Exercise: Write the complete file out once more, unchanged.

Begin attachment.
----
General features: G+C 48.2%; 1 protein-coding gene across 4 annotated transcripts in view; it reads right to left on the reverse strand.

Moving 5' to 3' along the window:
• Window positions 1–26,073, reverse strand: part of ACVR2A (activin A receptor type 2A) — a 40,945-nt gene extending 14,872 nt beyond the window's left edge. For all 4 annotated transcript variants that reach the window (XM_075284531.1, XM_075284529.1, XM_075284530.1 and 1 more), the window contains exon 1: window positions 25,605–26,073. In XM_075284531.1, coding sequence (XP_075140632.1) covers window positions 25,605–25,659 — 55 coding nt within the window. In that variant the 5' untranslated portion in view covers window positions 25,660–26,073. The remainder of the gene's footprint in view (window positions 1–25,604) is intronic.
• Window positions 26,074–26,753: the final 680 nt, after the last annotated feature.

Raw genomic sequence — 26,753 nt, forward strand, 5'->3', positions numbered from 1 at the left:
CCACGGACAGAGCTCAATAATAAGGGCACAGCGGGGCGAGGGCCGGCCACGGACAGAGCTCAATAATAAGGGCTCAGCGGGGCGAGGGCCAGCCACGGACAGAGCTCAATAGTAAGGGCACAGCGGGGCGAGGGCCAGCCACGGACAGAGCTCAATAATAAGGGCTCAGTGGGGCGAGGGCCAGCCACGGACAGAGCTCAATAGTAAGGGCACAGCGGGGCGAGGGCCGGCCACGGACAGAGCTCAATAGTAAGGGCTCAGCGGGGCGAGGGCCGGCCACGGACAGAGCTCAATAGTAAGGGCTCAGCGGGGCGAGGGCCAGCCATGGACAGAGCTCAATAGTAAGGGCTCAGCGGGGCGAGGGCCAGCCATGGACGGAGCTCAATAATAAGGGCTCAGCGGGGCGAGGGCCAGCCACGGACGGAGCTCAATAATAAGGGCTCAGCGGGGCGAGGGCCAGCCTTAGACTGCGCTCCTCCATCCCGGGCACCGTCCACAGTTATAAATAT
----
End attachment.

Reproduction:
General features: G+C 48.2%; 1 protein-coding gene across 4 annotated transcripts in view; it reads right to left on the reverse strand.

Moving 5' to 3' along the window:
• Window positions 1–26,073, reverse strand: part of ACVR2A (activin A receptor type 2A) — a 40,945-nt gene extending 14,872 nt beyond the window's left edge. For all 4 annotated transcript variants that reach the window (XM_075284531.1, XM_075284529.1, XM_075284530.1 and 1 more), the window contains exon 1: window positions 25,605–26,073. In XM_075284531.1, coding sequence (XP_075140632.1) covers window positions 25,605–25,659 — 55 coding nt within the window. In that variant the 5' untranslated portion in view covers window positions 25,660–26,073. The remainder of the gene's footprint in view (window positions 1–25,604) is intronic.
• Window positions 26,074–26,753: the final 680 nt, after the last annotated feature.

Raw genomic sequence — 26,753 nt, forward strand, 5'->3', positions numbered from 1 at the left:
CCACGGACAGAGCTCAATAATAAGGGCACAGCGGGGCGAGGGCCGGCCACGGACAGAGCTCAATAATAAGGGCTCAGCGGGGCGAGGGCCAGCCACGGACAGAGCTCAATAGTAAGGGCACAGCGGGGCGAGGGCCAGCCACGGACAGAGCTCAATAATAAGGGCTCAGTGGGGCGAGGGCCAGCCACGGACAGAGCTCAATAGTAAGGGCACAGCGGGGCGAGGGCCGGCCACGGACAGAGCTCAATAGTAAGGGCTCAGCGGGGCGAGGGCCGGCCACGGACAGAGCTCAATAGTAAGGGCTCAGCGGGGCGAGGGCCAGCCATGGACAGAGCTCAATAGTAAGGGCTCAGCGGGGCGAGGGCCAGCCATGGACGGAGCTCAATAATAAGGGCTCAGCGGGGCGAGGGCCAGCCACGGACGGAGCTCAATAATAAGGGCTCAGCGGGGCGAGGGCCAGCCTTAGACTGCGCTCCTCCATCCCGGGCACCGTCCACAGTTATAAATAT